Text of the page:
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In the Light of Evolution: Volume II—Biodiversity and Extinction cies extinctions because the degree of certainty generally associated with listed causes of plant extinctions in the International Union for Conservation of Nature database seemed too speculative. Still, if predation is the true cause of most species interaction-based extinctions then perhaps this can help to explain why competition from invasive plants has led to so few plant extinctions—at least so far. INVASIONS AND EXTINCTIONS ON ISLANDS Patterns of species invasions and extinctions have been well documented across a wide variety of islands and for a number of taxonomic groups (Chown et al., 1998; Sax et al., 2002; Sax and Gaines, 2003; Blackburn et al., 2004). In general, many species of plants, vertebrates, and invertebrates have been introduced to islands (Eldredge and Miller, 1995; Chown et al., 1998; Sax et al., 2002). Many of these introduced species have become naturalized, i.e., they have formed self-supporting populations capable of perpetuating themselves. Islands have also lost many native species; among vertebrates, extinctions have been greatest for bird species, largely because most other vertebrate groups are relatively depauperate on islands (Lomolino et al., 2006). In contrast to birds, plants have generally suffered few extinctions on islands (James, 1995; Sax et al., 2002). For example, in New Zealand, 38 of 91 native land bird species have become extinct, whereas only 3 of >2,000 native plant species have become extinct (Sax et al., 2002). Overall, these patterns of extinction and naturalization have led to large changes in net species richness on islands around the world. Bird richness on most oceanic islands has remained largely unchanged, because the number of extinctions has been largely matched by the number of exotic birds that have become naturalized (Sax et al., 2002). This relative consistency in net bird richness may be important in understanding and predicting future extinctions, but is not a “good” thing from a conservation perspective, because it means that many unique endemic species have been lost and replaced by more cosmopolitan species from mainlands (McKinney and Lockwood, 1999). In contrast to birds, mammal richness has increased dramatically, particularly on oceanic islands, which have few native mammal species (Blackburn et al., 2004). Freshwater fish richness has also increased, because few native fishes have gone extinct (at least so far), whereas many exotic species have become naturalized (Sax and Gaines, 2003). Invertebrate richness may also have increased, because many invertebrates have become naturalized on islands, e.g., >2,500 species on Hawaii alone (Eldredge and Miller, 1995), but records of extinction are less certain, so it is difficult to know how net richness has changed without additional investigation. Finally, vascular plants have seen dramatic increases in richness across both continental and oceanic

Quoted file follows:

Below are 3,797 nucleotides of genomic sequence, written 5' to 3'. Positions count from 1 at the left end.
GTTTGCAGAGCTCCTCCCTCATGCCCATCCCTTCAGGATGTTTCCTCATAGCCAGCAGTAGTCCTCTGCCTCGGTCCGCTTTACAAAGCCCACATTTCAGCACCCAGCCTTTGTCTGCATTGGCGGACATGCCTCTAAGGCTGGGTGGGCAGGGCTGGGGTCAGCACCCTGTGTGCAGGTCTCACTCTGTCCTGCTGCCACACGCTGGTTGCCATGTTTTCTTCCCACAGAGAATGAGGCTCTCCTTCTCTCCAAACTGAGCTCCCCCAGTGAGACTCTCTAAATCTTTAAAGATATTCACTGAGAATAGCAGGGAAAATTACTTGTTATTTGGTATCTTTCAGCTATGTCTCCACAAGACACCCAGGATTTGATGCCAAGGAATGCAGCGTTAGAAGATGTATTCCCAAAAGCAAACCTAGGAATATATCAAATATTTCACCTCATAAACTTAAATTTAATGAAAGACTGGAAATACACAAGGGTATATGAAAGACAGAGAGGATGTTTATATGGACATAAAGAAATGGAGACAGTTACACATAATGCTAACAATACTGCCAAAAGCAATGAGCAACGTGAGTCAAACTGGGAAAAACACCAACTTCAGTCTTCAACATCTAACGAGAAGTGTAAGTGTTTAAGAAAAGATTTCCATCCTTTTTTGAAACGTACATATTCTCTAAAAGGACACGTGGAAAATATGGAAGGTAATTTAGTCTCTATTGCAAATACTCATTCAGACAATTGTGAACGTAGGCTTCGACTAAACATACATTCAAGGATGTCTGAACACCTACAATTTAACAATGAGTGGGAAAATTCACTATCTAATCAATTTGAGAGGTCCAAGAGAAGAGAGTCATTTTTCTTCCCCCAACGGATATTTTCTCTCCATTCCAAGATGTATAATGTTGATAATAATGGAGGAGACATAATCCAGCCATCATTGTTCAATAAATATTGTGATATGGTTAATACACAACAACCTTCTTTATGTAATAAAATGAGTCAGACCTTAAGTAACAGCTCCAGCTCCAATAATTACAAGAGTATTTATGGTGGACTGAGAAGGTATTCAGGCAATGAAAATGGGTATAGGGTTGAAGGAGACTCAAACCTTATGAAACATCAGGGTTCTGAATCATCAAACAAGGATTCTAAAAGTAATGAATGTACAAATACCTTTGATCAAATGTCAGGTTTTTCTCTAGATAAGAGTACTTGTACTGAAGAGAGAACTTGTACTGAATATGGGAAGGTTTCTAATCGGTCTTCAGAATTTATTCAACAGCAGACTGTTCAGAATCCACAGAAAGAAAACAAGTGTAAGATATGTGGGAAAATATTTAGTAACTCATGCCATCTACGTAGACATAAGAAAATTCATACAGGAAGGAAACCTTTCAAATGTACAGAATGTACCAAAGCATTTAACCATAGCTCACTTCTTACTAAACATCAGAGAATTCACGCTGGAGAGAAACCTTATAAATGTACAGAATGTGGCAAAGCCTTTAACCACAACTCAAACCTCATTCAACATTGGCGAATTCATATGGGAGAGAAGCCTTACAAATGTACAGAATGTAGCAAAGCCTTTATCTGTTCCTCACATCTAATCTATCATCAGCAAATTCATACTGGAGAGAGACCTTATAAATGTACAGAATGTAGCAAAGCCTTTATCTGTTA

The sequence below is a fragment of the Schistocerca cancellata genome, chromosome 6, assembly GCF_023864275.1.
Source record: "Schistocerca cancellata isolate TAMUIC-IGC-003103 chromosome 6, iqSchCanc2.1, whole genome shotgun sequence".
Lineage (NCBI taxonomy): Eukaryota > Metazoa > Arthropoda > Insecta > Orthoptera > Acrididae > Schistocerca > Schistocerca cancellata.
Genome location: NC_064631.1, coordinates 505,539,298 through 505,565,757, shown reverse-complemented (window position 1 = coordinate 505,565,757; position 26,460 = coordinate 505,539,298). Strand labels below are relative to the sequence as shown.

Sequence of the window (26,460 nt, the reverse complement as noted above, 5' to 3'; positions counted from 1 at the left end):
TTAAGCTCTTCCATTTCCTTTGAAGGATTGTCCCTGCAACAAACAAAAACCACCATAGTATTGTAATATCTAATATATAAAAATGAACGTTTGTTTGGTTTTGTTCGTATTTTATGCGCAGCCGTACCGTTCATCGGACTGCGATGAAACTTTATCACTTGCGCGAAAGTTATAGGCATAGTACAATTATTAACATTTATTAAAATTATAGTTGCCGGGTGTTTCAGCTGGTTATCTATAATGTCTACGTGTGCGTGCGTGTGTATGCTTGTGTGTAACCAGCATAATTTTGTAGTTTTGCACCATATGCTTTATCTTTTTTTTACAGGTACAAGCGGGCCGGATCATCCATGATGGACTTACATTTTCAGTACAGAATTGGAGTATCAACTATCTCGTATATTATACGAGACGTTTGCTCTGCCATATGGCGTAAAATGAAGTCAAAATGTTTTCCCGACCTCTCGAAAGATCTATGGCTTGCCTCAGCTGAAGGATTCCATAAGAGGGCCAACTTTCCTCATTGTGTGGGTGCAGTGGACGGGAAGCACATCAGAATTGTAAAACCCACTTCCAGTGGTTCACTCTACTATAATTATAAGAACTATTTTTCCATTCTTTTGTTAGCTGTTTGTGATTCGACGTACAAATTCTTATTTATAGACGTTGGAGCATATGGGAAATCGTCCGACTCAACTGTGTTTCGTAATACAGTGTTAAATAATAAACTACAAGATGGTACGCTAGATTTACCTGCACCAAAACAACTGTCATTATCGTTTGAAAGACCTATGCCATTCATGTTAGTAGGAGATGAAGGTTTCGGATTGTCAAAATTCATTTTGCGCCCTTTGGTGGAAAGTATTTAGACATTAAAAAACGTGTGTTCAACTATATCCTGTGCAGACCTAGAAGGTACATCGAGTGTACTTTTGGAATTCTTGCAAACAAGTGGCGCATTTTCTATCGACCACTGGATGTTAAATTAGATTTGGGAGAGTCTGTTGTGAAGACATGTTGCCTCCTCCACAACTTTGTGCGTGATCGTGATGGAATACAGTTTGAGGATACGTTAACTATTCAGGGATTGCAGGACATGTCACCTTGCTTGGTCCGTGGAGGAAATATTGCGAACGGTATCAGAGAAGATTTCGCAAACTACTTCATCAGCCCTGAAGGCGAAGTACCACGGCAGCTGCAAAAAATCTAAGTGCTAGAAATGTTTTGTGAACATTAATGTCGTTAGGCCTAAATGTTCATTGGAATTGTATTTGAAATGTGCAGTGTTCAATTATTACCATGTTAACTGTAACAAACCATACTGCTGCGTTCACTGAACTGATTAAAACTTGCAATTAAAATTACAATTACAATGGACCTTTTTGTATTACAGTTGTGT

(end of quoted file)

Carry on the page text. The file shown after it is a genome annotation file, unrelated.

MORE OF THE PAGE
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In the Light of Evolution: Volume II—Biodiversity and Extinction islands, because many exotics have become naturalized, whereas few native species have gone extinct (Sax and Gaines, 2006). Increases in plant richness show several distinct patterns. First, comparisons between mainlands and islands and among island types (landbridge versus oceanic) show repeatable quantitative differences; mainland areas have increased in plant species richness least, land-bridge islands have increased more, and oceanic islands have increased the most. For example, counties in California have increased on average by 17%, the California Channel Islands have increased by 44%, and oceanic islands have increased by 104% in richness (Sax and Gaines, 2006). Second, increases in richness on some islands have been sufficiently large that these isolated systems now approximate the richness of continental areas. For example, the addition of naturalized plants to Hawaii has pushed its net plant richness up to levels typical for an area of equal size in mainland Mexico (Sax and Gaines, 2006). Third, the average increase in richness observed across oceanic islands is highly regular, with most islands showing a strikingly consistent doubling in net plant richness (Sax et al., 2002). The doubling in plant richness on oceanic islands is due to a tightly correlated one-to-one relationship between native and naturalized plant species, with 96% of the variation in naturalized plant richness explained solely by native plant richness (Fig. 5.2). Other island characteristics indi- FIGURE 5.2 Native and naturalized plant richness are highly correlated across oceanic islands. The log number of extant native plant species explains 96% of the variation in the log number of naturalized plant species. See Appendix Table 5A.1 for a list of islands and richness values.